• Activity and exercise, as far as the person with SCI is able, which includes passive movements where the caregiver moves the limbs and joints through their ranges of movement;
• A well-balanced diet that is low on sugar and fat, includes vegetables, fruit and cereals together with fish, meat or dairy products, and plenty fluids. Avoid excessive fibre. Eating and drinking promotes peristalsis – the synchronised contraction and relaxation of the bowel muscles that move the stool along the bowel;
• Abdominal massage using a half-closed fist or the heel of the hand, starting just above the pelvis on the right side, moving up to the ribs then across to the left just below the ribs and finally down to the left side of the pelvis;
• Laxatives are used by many SCI individuals as part of their bowel routine, although they are not essential to bowel management. There are many different types of laxatives, and they can be taken orally or as a suppository;
• Digital stimulation of the rectum with a gloved finger generally causes the anal sphincter to relax. If contact is made with stool, manual removal may be attempted, especially if impacted stool (when immobile faeces becomes dry and hard) is a concern.
Developing a routine
A bowel management programme is very personal and each individual will have their own preferences. It is important to keep these in mind and to stay motivated throughout the trial-and-error phase. Here are a few tips to help you find the right routine:
• Keep a bowel movement diary, recording what measures were tried and how well they worked;
• Consider the pre-SCI bowel routine. Do not try to force a daily routine if the person had a three-day routine before the injury;
• Using a commode with a bucket is the most versatile option, but consider the abilities and preferences of the person with SCI when deciding how to go about the process;
• A good digital stimulation protocol is doing ten circles with the finger, waiting five minutes before repeating, and allowing for only three stimulations at any one time;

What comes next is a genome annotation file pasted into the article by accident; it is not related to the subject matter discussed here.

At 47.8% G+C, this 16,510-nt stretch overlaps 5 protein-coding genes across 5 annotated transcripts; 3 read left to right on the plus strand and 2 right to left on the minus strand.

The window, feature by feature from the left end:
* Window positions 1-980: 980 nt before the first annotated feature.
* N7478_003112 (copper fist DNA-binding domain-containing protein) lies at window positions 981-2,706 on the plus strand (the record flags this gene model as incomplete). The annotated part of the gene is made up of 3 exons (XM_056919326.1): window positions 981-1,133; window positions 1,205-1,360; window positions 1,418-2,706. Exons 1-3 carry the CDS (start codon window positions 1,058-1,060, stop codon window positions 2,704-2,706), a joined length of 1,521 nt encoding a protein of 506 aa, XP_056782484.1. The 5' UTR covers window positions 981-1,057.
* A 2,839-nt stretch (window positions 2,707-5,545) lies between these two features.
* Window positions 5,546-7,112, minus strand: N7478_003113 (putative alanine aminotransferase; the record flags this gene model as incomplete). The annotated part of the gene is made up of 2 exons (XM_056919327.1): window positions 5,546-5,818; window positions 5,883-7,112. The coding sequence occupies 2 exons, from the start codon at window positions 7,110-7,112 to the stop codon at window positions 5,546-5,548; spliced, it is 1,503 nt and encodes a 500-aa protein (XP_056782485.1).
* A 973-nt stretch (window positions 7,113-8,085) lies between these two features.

• The use of laxatives, suppositories and enemas should ideally be guided by a doctor who is knowledgeable in SCI care; and
• Straining should be limited to a minimum and avoided completely if there is a history of high blood pressure, heart disease or diabetes.
In conclusion, remember that the best kind of rectum is an empty one. Whether the person you are caring for has a tight anal sphincter causing constipation and build-up of faeces, or a flaccid anal sphincter with a tendency to leak stool, an empty rectum will prevent either complication.
However, there is no need to obsess over daily bowel movements. If a good movement can be achieved every second or third day, that is also acceptable. So, here’s to bidding constipation farewell and welcoming consistently clean underwear with lots of happy crappies.
Ida’s Corner is a regular column by George Louw, who qualified as a medical doctor, but, due to a progressing spastic paralysis, he chose a career in health administration. The column is named after Ida Hlongwa, who worked as caregiver for Ari Seirlis for 20 years. Her charm, smile, commitment, quality care and sacrifice set the bar incredibly high for the caregiving fraternity.